In the week since New York Gov. Andrew M. Cuomo announced plans to share resources and burdens across the state’s hospitals to relieve pressure on public institutions overwhelmed with coronavirus cases, officials at some major health-care systems have struggled to balance support for the governor with fears that his directive risks undercutting their ability to treat the patients they already have.
“In a perverse way, you are trading deaths for deaths,” said Philip Aliotta, president of the Eighth District Branch of the Medical Society of the State of New York, which represents eight counties in the western part of the state. A urologist, Aliotta described himself as an admirer of Cuomo (D) but “very much afraid of being caught short” as a dearth of testing kits makes it difficult to determine when the surge would come locally.
Cuomo’s announcement late last week that, should it become necessary, the state would round up hospitals’ ventilators has amplified anxieties and, in the words of Jody L. Lomeo, chief executive of Buffalo-based Kaleida Health, “pit upstate versus downstate.” Any help for “our neighbors,” Lomeo has said, would not come“at the expense of the community that we are accountable for.”
The dispute underscores the ongoing political and practical challenges bedeviling New York officials as they combat a virus that has consistently stayed a step ahead of their tactics, from social distancing and lockdowns to the current attempts at resource sharing. That ambitious plan — described during the governor’s daily news conferences, which have won approving audiences across the nation — has forced New York’s upstate medical systems to evaluate their needs against the klaxon-call wailing from the epicenter.
On Tuesday, before signing an executive order formalizing the initiative, Cuomo said the rate of hospitalizations in New York appeared to have plateaued even as 731 people had died in the past day — a record. “To the extent that we see a flattening or a possible plateau, that’s because of what we are doing, and we have to keep doing it,” the governor said.
State officials have aggressively defended the strategies, while insisting that any materials diverted to New York City will be redistributed once the crisis there abates and as needs emerge elsewhere. It is based on the historic concept of “mutual aid” that has helped state and local authorities throughout the country weather life-threatening natural disasters and other emergencies, and has entailed extensive data analysis, including real-time bed and ventilator usage, as well as disease modeling.
“We get people’s fear,” said Jim Malatras, president of Empire State College and a former director of state operations who has been assisting on the effort. He emphasized that “rebalancing resources” would involve taking only one-fifth of the ventilators not currently in use at upstate hospitals. Cuomo has said the National Guard could be dispatched to fetch equipment needed to care for patients downstate.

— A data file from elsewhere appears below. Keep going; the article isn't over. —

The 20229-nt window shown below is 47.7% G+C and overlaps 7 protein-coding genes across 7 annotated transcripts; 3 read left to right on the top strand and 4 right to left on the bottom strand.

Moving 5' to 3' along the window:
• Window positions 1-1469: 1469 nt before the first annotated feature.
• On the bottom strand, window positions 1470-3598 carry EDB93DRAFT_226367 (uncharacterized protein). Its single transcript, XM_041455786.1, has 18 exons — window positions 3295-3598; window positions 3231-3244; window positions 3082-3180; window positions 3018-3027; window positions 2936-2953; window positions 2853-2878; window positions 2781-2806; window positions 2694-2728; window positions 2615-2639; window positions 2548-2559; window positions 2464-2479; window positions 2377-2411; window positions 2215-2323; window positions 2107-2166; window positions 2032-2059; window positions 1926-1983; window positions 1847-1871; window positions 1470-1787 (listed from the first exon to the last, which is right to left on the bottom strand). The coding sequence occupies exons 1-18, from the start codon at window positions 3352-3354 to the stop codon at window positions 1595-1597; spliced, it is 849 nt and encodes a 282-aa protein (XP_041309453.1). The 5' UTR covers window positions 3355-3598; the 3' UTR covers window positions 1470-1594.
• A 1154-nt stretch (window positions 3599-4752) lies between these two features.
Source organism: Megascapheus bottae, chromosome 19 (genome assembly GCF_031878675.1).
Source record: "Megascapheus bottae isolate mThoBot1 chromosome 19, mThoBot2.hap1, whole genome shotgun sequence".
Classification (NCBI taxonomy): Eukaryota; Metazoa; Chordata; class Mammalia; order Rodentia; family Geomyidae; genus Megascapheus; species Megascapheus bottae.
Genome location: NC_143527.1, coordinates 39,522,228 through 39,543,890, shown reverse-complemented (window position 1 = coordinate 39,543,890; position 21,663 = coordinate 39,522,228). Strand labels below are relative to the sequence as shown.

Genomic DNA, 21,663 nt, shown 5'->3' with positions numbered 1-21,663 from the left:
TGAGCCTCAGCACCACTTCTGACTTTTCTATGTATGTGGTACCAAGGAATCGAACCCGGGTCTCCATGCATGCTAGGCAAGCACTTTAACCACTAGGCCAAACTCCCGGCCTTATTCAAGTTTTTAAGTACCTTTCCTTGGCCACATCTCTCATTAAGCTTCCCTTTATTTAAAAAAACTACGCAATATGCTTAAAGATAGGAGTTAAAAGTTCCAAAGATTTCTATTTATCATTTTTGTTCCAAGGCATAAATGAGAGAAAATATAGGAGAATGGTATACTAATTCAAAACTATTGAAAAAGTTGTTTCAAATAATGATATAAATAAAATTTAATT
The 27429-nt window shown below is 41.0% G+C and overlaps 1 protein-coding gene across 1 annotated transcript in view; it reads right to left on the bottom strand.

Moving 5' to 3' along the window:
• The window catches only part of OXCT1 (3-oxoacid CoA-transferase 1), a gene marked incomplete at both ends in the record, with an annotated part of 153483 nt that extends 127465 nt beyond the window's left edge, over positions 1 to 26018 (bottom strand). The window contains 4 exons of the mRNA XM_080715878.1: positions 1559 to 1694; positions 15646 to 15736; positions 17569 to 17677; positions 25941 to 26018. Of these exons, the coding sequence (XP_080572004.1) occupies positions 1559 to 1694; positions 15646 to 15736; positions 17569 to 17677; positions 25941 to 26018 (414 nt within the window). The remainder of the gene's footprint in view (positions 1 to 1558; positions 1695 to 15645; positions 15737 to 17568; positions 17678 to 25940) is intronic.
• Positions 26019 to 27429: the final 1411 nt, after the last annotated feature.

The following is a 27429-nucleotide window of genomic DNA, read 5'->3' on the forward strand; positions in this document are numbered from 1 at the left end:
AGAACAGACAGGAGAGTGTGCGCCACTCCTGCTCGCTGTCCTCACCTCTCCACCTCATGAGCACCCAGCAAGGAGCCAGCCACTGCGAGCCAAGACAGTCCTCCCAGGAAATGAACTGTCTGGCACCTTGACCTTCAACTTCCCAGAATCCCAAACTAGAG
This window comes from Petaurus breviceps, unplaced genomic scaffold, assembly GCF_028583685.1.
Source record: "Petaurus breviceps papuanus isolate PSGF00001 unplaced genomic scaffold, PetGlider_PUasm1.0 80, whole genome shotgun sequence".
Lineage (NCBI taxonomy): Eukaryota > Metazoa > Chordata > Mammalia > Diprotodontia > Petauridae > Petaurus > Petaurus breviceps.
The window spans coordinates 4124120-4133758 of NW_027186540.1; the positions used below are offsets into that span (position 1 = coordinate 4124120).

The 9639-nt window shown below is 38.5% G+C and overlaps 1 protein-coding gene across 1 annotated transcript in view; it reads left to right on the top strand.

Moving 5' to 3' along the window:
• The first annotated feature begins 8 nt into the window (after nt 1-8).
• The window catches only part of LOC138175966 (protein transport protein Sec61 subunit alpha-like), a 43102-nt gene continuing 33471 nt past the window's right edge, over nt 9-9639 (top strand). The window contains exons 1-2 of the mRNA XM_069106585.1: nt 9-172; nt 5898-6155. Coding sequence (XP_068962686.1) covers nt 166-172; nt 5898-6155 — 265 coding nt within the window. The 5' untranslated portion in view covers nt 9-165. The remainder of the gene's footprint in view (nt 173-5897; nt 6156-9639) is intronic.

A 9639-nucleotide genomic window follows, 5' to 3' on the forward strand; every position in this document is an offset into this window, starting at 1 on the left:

“It’s about balancing the load based on the resources we have,” Malatras said. “We give when you need; you give when we need.”
More than 800 ventilators had been sent downstate, the governor said this week.
Plenty have embraced the governor’s philosophy. Kenneth E. Raske, who as president of Greater New York Hospital Association has advised Cuomo amid the crisis, said “Everyone in the hospital community is applauding the governor’s leadership under very trying circumstances.” The Buffalo News published an editorial this week arguing that “An ‘I’ve-got-mine’ approach will only prolong the suffering.”
But tension surrounding the plan — which also calls for transferring patients out of New York City’s 11 public hospitals when they are overwhelmed, moving patients between private hospitals traditionally in competition, or sending them upstate where the crisis has not yet caused the same chaos — is bearing out in the city, too.
While officials in Buffalo and elsewhere have worried about sending ventilators and personal protective equipment to New York City without knowing for certain whether it would be returned in time to confront their covid-19 surges, some downstate hospital executives also have worried about sharing resources with neighboring institutions. One senior New York City hospital executive said, as his own institution neared capacity, the state’s increased involvement in their operations irked some who were well prepared but now are having to give equipment to facilities that failed to plan ahead.
This hospital official spoke on the condition of anonymity to avoid being seen as publicly undermining the governor.
Some hospital executives have voiced their concerns to local elected officials, according to Rep. Tom Reed, a Republican who represents New York’s 23rd Congressional District. Reed said he was taken aback by the directive, particularly as hospitals in his rural district, which borders Pennsylvania, felt they had no resources to spare.
“We are all about working together and standing together, but we can’t do it by issuing edicts,” he said.
New York City Council member Mark Levine, who represents part of northern Manhattan, said he has heard from three hospital CEOs wondering how they can absorb more patients.